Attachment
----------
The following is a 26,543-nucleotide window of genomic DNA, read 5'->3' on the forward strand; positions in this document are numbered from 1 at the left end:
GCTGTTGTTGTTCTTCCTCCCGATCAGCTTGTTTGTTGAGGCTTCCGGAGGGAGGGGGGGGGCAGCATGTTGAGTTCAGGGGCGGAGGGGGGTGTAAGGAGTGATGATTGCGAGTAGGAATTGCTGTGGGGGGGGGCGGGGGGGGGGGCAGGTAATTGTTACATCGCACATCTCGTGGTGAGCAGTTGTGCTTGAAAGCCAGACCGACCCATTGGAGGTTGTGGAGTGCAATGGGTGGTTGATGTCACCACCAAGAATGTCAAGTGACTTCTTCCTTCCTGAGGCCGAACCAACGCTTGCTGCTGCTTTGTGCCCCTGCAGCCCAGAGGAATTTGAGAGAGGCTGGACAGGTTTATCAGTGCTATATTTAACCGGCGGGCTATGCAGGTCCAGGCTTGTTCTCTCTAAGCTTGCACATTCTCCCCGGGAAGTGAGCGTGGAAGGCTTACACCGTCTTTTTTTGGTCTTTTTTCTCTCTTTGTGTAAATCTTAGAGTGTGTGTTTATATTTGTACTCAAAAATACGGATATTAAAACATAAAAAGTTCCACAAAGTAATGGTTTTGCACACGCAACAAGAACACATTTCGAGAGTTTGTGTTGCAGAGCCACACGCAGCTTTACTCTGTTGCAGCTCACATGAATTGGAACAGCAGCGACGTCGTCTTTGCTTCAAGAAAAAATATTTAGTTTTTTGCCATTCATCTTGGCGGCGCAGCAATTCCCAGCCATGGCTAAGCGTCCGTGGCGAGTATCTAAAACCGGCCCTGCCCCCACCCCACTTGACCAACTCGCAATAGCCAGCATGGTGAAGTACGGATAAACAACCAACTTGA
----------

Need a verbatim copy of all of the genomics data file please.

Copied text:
The following is a 26,543-nucleotide window of genomic DNA, read 5'->3' on the forward strand; positions in this document are numbered from 1 at the left end:
GCTGTTGTTGTTCTTCCTCCCGATCAGCTTGTTTGTTGAGGCTTCCGGAGGGAGGGGGGGGGCAGCATGTTGAGTTCAGGGGCGGAGGGGGGTGTAAGGAGTGATGATTGCGAGTAGGAATTGCTGTGGGGGGGGGCGGGGGGGGGGGCAGGTAATTGTTACATCGCACATCTCGTGGTGAGCAGTTGTGCTTGAAAGCCAGACCGACCCATTGGAGGTTGTGGAGTGCAATGGGTGGTTGATGTCACCACCAAGAATGTCAAGTGACTTCTTCCTTCCTGAGGCCGAACCAACGCTTGCTGCTGCTTTGTGCCCCTGCAGCCCAGAGGAATTTGAGAGAGGCTGGACAGGTTTATCAGTGCTATATTTAACCGGCGGGCTATGCAGGTCCAGGCTTGTTCTCTCTAAGCTTGCACATTCTCCCCGGGAAGTGAGCGTGGAAGGCTTACACCGTCTTTTTTTGGTCTTTTTTCTCTCTTTGTGTAAATCTTAGAGTGTGTGTTTATATTTGTACTCAAAAATACGGATATTAAAACATAAAAAGTTCCACAAAGTAATGGTTTTGCACACGCAACAAGAACACATTTCGAGAGTTTGTGTTGCAGAGCCACACGCAGCTTTACTCTGTTGCAGCTCACATGAATTGGAACAGCAGCGACGTCGTCTTTGCTTCAAGAAAAAATATTTAGTTTTTTGCCATTCATCTTGGCGGCGCAGCAATTCCCAGCCATGGCTAAGCGTCCGTGGCGAGTATCTAAAACCGGCCCTGCCCCCACCCCACTTGACCAACTCGCAATAGCCAGCATGGTGAAGTACGGATAAACAACCAACTTGA